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Wednesday, February 7 • 2:00pm - 3:30pm
Session 2.4 Juried Panel: Core & More: Examining Foundational and Specialized Content in LIS Programs.

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The LIS field is encompasses a wide range of career paths and directions, all of which must be considered when preparing new LIS professionals. In addition to more traditional areas such as information organization and collection development, and dispositions like customer service orientation and interpersonal skills, employers are also looking for skills and qualifications in areas like emerging technologies, data management, design thinking, and cultural competency. It is incumbent on LIS schools to ensure that their curricula are meeting the needs of the field. But which skills are core—meaning that all students should have a foundation in those skills, regardless of their area of focus or ultimate career path—and which are specialized, meaning that only professionals in specific positions are likely to need those skills? How are core skills defined by professional associations and employers, and how can LIS programs create curricula that lay a foundation of core competencies while also addressing emerging areas?

LIS programs find guidance from professional associations like the American Library Association (ALA), the Society for American Archivists (SAA), and the Special Library Association (SLA), each of which publishes sets of competencies meant to guide program development and content. In the case of ALA, those competencies form part of the basis by which degree programs are accredited.

Because the MSLIS is a professional degree, and its focus is to prepare students for employment and professional practice, LIS faculty can also look to employers to understand current and emerging needs in the field. LIS faculty and program directors might ask employers directly what skills and qualifications they are seeking. They might also track job postings to identify required and preferred skills and qualifications, as well as new job titles and areas of responsibility.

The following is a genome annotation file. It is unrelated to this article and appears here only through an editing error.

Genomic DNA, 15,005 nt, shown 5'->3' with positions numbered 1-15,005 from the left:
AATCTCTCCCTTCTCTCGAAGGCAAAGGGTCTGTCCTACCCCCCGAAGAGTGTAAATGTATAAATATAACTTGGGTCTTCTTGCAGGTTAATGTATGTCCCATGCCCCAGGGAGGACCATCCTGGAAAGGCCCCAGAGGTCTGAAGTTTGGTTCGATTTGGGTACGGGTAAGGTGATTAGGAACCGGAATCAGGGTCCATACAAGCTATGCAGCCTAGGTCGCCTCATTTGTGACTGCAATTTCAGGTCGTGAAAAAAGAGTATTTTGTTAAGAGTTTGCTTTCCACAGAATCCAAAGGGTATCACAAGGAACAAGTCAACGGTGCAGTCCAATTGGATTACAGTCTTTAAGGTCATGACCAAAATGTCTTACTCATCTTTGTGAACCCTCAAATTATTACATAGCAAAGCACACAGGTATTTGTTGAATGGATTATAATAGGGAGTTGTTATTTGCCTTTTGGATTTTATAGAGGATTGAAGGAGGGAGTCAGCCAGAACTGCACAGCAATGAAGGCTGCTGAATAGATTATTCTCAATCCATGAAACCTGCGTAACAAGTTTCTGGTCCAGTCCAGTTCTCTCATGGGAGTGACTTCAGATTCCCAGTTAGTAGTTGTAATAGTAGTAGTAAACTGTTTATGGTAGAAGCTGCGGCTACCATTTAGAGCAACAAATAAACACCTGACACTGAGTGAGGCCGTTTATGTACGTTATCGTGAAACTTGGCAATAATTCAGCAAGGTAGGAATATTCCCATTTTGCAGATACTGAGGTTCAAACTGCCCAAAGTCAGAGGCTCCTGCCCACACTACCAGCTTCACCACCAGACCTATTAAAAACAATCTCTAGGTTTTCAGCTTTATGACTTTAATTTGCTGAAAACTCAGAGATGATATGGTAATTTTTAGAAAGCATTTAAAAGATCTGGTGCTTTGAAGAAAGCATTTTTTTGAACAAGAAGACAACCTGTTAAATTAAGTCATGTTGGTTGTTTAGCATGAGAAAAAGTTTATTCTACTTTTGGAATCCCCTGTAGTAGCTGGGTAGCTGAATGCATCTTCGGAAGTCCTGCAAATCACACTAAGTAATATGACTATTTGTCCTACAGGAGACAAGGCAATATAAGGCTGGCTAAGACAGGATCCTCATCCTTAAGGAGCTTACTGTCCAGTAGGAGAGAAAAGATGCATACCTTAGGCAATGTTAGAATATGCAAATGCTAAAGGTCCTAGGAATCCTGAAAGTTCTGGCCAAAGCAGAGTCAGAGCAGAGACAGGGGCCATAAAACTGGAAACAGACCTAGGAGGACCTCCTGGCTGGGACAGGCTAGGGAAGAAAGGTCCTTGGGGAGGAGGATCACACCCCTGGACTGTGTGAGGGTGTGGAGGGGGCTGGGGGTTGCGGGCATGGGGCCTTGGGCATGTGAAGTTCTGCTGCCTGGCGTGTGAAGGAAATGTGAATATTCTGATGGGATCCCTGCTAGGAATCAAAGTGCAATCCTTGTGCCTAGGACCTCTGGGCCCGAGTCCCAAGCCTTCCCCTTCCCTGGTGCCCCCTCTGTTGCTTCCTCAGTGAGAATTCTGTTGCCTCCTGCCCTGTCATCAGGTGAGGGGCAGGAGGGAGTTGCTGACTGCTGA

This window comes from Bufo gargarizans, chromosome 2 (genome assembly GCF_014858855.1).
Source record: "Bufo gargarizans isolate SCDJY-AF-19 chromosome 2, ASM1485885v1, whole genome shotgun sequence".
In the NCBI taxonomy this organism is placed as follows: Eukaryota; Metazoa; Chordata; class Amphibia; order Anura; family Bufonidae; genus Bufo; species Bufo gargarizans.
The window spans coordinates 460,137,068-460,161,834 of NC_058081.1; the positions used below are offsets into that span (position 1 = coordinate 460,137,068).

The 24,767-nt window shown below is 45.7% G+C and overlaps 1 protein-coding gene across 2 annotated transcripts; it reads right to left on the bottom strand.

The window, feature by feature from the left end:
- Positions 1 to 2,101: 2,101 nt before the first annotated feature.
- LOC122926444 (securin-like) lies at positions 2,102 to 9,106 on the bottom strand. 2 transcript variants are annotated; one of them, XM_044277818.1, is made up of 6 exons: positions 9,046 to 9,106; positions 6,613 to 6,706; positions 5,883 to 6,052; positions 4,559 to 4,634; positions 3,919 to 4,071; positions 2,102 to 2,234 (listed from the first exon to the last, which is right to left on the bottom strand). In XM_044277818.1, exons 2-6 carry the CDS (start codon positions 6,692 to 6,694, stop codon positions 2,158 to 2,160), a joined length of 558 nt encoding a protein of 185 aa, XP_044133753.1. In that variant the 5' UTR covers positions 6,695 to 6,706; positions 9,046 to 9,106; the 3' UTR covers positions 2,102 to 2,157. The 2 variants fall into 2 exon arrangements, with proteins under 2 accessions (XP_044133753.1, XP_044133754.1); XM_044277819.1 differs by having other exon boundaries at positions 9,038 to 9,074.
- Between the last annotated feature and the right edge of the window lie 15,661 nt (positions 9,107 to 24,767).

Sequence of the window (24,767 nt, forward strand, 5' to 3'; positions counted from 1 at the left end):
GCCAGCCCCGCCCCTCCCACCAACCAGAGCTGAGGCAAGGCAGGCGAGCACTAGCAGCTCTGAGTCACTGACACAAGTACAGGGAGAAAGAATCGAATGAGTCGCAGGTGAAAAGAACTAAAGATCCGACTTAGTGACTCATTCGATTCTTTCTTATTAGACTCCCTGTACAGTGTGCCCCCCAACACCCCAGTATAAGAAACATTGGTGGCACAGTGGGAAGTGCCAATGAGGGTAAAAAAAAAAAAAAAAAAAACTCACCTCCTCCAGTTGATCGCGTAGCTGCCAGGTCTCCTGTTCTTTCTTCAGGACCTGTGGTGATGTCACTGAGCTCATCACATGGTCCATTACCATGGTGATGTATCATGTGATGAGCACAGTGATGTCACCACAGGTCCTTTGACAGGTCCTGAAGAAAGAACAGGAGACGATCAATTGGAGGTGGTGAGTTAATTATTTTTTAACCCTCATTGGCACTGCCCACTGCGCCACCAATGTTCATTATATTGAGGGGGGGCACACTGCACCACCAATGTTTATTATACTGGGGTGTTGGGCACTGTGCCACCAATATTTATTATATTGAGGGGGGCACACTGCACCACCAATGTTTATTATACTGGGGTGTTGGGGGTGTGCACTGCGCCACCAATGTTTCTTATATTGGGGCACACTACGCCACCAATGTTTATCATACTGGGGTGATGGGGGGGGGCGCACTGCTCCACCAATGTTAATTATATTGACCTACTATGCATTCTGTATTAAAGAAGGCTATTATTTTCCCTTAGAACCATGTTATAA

This panel will bring together LIS educators, leaders of professional associations, practitioners, and recent graduates to discuss which competencies and knowledge areas should be considered core to the LIS field and to explore specialized skills, emerging areas, and trends in the field that will should impact employer expectations and LIS curriculum development. The panelists will share results of a spring 2017 survey, in which 1100 respondents ranked 53 skills on a scale of “core” to “specialized.” This survey was distributed to LIS faculty, alumni of an LIS program, internship and practicum supervisors, and other employers. The results suggest a range of skills that various constituencies believe to be core to the field, as well as some that are appear to be required only in specialized positions or settings. In an open-ended question, survey respondents suggested other skills and competencies. When coded an additional 50 categories of skills emerged that LIS programs are expected to address.

The panelists will examine how the survey results overlap with and diverge from the competency statements offered by professional associations, and with trends observed in job postings. Recent alumni panelists will discuss how the competencies from these various data sources align with their program experiences, and practitioners will share observations about how well interns and new graduates are prepared to take on professional roles, and which skills they find to be strong or lacking in their interns and new graduates. LIS faculty panelists will reflect on implications for curricular development.

In an interactive portion, the panelists will poll participants in real time about their impressions of what skills and competencies should be core or specialized, and panelists will respond to the poll results and questions. Time will also be allocated for open discussion.

With its focus on both foundational and emerging areas of LIS education, this panel aligns well with the ALISE Conference theme of “The Expanding LIS Education Universe.” Further, the panel composition promises that the discussion includes the perspectives of leaders of professional associations, students, and practitioners, as well as LIS educators. Attendees will gain new insight into what aspects of LIS curricula can be considered core and specialized, and will have a chance to discuss how LIS programs can best address these perspectives.

Wednesday February 7, 2018 2:00pm - 3:30pm MST
Standley II